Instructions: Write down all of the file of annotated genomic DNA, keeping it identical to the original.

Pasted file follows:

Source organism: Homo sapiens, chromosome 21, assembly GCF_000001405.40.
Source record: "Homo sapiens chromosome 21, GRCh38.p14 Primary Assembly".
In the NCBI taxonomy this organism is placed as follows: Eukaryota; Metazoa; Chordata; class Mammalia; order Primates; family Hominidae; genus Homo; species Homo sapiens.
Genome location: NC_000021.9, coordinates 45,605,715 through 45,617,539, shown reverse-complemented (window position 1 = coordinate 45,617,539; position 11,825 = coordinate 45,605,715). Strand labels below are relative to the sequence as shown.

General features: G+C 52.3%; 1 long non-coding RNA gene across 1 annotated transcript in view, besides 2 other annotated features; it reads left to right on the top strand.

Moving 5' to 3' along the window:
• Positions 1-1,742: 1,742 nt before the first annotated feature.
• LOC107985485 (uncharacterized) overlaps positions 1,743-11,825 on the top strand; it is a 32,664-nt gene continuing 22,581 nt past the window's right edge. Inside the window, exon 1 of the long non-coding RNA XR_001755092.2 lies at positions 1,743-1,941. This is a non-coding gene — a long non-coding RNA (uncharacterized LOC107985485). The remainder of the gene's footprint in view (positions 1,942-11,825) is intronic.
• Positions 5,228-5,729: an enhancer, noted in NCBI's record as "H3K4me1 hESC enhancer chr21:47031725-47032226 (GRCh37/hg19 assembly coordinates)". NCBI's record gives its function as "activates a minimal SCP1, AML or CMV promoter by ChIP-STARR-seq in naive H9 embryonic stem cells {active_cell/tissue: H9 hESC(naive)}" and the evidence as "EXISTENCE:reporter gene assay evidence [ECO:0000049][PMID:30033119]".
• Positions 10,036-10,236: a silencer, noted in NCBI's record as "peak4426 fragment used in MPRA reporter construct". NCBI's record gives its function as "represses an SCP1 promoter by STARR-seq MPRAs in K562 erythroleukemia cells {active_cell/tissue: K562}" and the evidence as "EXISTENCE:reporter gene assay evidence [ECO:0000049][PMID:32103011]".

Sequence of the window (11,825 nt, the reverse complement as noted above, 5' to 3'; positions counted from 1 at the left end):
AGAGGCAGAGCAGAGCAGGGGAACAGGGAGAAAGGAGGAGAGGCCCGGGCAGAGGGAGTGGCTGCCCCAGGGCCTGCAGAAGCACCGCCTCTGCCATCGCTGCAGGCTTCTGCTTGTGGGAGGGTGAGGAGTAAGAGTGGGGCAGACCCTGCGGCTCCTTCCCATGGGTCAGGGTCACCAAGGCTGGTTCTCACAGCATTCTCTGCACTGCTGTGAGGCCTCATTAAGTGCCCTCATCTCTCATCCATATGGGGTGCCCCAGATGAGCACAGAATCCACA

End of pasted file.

Source organism: Homo sapiens, chromosome 21, assembly GCF_000001405.40.
Source record: "Homo sapiens chromosome 21, GRCh38.p14 Primary Assembly".
In the NCBI taxonomy this organism is placed as follows: Eukaryota; Metazoa; Chordata; class Mammalia; order Primates; family Hominidae; genus Homo; species Homo sapiens.
Genome location: NC_000021.9, coordinates 45,605,715 through 45,617,539, shown reverse-complemented (window position 1 = coordinate 45,617,539; position 11,825 = coordinate 45,605,715). Strand labels below are relative to the sequence as shown.

General features: G+C 52.3%; 1 long non-coding RNA gene across 1 annotated transcript in view, besides 2 other annotated features; it reads left to right on the top strand.

Moving 5' to 3' along the window:
• Positions 1-1,742: 1,742 nt before the first annotated feature.
• LOC107985485 (uncharacterized) overlaps positions 1,743-11,825 on the top strand; it is a 32,664-nt gene continuing 22,581 nt past the window's right edge. Inside the window, exon 1 of the long non-coding RNA XR_001755092.2 lies at positions 1,743-1,941. This is a non-coding gene — a long non-coding RNA (uncharacterized LOC107985485). The remainder of the gene's footprint in view (positions 1,942-11,825) is intronic.
• Positions 5,228-5,729: an enhancer, noted in NCBI's record as "H3K4me1 hESC enhancer chr21:47031725-47032226 (GRCh37/hg19 assembly coordinates)". NCBI's record gives its function as "activates a minimal SCP1, AML or CMV promoter by ChIP-STARR-seq in naive H9 embryonic stem cells {active_cell/tissue: H9 hESC(naive)}" and the evidence as "EXISTENCE:reporter gene assay evidence [ECO:0000049][PMID:30033119]".
• Positions 10,036-10,236: a silencer, noted in NCBI's record as "peak4426 fragment used in MPRA reporter construct". NCBI's record gives its function as "represses an SCP1 promoter by STARR-seq MPRAs in K562 erythroleukemia cells {active_cell/tissue: K562}" and the evidence as "EXISTENCE:reporter gene assay evidence [ECO:0000049][PMID:32103011]".

Sequence of the window (11,825 nt, the reverse complement as noted above, 5' to 3'; positions counted from 1 at the left end):
AGAGGCAGAGCAGAGCAGGGGAACAGGGAGAAAGGAGGAGAGGCCCGGGCAGAGGGAGTGGCTGCCCCAGGGCCTGCAGAAGCACCGCCTCTGCCATCGCTGCAGGCTTCTGCTTGTGGGAGGGTGAGGAGTAAGAGTGGGGCAGACCCTGCGGCTCCTTCCCATGGGTCAGGGTCACCAAGGCTGGTTCTCACAGCATTCTCTGCACTGCTGTGAGGCCTCATTAAGTGCCCTCATCTCTCATCCATATGGGGTGCCCCAGATGAGCACAGAATCCACA